In most cases the methods will run long enough that you won’t run into this issues or having to create this kind of hacks but this instance was rare where the execution of the init function was extremely fast thus not allowing the player to listen/fire on time.

    interesting enough after working on this small issue I found the following on the documentation:

    If the event listener is being registered on a node while an event is being processed on this node, the event listener is not triggered during the current phase but can be triggered during a later phase in the event flow, such as the bubbling phase.

    Which is exactly what I was trying to do and placing the delay was “fixing” the issue.

  3. Sorry but this is a developer fail.

    “In most cases the methods will run long enough” – excuse me but this is wrong wrong wrong (honestly other words come to my mind).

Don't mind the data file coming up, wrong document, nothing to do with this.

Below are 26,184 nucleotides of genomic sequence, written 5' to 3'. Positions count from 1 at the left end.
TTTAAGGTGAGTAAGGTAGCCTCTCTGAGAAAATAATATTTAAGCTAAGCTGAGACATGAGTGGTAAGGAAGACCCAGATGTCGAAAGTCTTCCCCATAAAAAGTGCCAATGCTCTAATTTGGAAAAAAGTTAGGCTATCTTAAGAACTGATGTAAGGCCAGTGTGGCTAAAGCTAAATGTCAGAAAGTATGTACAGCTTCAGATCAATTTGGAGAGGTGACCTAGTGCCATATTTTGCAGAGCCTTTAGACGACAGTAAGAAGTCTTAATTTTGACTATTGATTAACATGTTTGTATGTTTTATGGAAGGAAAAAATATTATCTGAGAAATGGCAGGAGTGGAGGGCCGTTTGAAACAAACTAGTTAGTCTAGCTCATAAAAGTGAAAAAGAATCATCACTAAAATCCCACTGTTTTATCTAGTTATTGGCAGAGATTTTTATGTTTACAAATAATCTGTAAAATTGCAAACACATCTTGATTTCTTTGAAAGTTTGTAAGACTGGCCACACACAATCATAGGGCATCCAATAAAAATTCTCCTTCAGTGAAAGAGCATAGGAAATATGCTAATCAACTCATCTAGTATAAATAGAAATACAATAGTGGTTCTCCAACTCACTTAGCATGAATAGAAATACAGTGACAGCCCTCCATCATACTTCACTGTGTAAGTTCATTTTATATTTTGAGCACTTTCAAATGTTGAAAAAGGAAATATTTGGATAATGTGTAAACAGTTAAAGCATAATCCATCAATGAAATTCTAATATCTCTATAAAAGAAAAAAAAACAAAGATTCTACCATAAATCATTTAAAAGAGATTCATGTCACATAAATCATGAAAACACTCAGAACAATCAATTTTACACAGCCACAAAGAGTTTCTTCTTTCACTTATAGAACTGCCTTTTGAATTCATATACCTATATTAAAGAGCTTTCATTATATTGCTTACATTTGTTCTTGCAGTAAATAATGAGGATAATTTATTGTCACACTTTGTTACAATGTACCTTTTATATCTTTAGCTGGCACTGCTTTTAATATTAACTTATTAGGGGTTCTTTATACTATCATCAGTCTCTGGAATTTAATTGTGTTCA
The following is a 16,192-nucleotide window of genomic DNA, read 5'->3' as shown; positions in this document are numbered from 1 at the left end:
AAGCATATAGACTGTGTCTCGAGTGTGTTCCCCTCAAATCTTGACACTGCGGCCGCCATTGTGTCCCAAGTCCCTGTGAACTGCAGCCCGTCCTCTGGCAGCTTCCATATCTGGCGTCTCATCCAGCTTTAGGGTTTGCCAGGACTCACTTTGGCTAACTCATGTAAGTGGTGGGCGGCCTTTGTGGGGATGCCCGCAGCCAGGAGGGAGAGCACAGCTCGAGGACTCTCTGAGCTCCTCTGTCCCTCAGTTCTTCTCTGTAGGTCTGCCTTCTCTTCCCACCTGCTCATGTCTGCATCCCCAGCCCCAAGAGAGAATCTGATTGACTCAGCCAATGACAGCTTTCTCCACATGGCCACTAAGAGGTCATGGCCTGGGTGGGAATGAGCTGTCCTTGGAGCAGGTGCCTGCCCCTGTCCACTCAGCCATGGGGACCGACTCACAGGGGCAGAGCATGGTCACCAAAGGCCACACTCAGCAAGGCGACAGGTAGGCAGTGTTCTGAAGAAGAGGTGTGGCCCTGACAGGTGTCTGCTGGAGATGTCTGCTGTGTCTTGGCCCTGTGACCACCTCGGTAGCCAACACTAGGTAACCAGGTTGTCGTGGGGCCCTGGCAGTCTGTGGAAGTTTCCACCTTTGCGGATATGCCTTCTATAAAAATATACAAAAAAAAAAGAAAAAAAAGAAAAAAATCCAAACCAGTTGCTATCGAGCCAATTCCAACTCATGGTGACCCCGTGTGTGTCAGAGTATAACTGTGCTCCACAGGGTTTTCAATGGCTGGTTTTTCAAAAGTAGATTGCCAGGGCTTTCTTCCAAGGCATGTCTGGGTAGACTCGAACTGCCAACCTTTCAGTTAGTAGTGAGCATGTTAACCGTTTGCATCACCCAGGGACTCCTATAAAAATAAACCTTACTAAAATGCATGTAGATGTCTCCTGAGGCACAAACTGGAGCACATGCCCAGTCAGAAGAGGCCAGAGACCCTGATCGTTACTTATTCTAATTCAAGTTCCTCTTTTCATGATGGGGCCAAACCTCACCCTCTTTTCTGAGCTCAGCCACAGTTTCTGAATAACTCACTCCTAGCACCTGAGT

There is no timing issue here. Each line of code, no matter how complex the operation or subfunctions are, will happen one after the other. Period.

    I hope you meant: in most cases the class will dispatch an event after it receives another event during a later phase, like a mouse click or a loader completion.

    Using a timer to workaround your “code design problems” is a bad idea if you know how inefficient it is. Calling a public init() method is still a much cleaner option. And actually as far as your sample class is concerned, you don’t have to wait for any event: your class init is a blocking operations.

    Finally as far as your sample is concerned, you don’t need to dispatch an event to notify that the init is finished.

  4. Hi Philippe,

    I know my solution was not the most elegant at all if you notice on my very last statement I say:

    “Am I happy with this solution? NO. but for this specific application I am working on I need to make sure all the elements are in place before continuing the chain of events”

    I have found how unreliable a time out is and I should an updated post with a better solution.

    Thanks for your comments which help us all to realize that at times a “solution” for specific project can always be improved on.